We do not treat Western diseases with Chinese herbal medicine. It’s not what Chinese herbal medicine is designed to do. Trying to treat Western diseases with Chinese medicine is like trying to windsurf on a chicken – it just doesn’t work. (It’s also outside of our scope of practice.) In Chinese medicine, a cure is not effected by solving a problem. Rather, a cure is effected by restoring harmony to the entire system.
Bian zheng lun zhi 辨证论治 means “differential diagnosis.” This concept can best be understood by the use of the following iconic phrase –
异病同治, 同病异治, Yi bing tong zhi, tong bing yi zhi
“Different diseases, same treatment; same disease, different treatments”
Let’s say that your patient has come in with a diagnosis of a peptic ulcer. They have marked irritability, they complain of a “stitch in their side,” mild indigestion, poor appetite, fatigue, and a bitter taste in the mouth when they wake up. They have a slightly pale and dusky tongue with teeth marks and very wiry and slightly rapid pulse. You diagnose this patient as having a liver spleen disharmony with depressive heat, and prescribe Jia Wei Xiao Yao San.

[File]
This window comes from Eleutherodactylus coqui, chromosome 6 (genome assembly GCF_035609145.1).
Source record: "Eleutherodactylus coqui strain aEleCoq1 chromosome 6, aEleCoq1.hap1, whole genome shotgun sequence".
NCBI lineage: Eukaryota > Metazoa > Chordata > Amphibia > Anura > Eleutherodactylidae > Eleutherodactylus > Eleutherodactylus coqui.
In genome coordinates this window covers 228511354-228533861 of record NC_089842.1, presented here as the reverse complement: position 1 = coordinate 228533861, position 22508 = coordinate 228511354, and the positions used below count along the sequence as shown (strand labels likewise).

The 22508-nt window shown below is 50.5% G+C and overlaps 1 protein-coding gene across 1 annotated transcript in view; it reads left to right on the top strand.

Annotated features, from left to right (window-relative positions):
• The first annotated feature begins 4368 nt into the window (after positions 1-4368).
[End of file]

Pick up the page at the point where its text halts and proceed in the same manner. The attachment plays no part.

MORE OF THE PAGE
However, let’s say another patient comes in, also with a diagnosis from their physician of peptic ulcer. This time the patient complains of a dry mouth and throat, a dry, unproductive cough, and thirst. In addition, they always seem to be hungry. Their tongue is dry and red, and their pulse is fine and rapid. This is a completely different pattern than the first patient. Even though they have the same disease – a peptic ulcer – the overall presentation is completely different. Because of this, were you to give the second patient Jia Wei Xiao Yao San, they would become worse due to iatrogenesis from improper diagnosis. This patient has a pattern of stomach yin deficiency, and should receive Mai Men Dong Tang.
It might be tempting after an initial success to prescribe Jia Wei Xiao Yao San for every peptic ulcer you see. As you can see, however, this would have disastrous results. There is not a Chinese herbal formula that is “good for ulcers.” Chinese herbal formulas only work for treating Chinese medical patterns. The failure to practice Chinese herbal medicine this way will lead to failure every single time.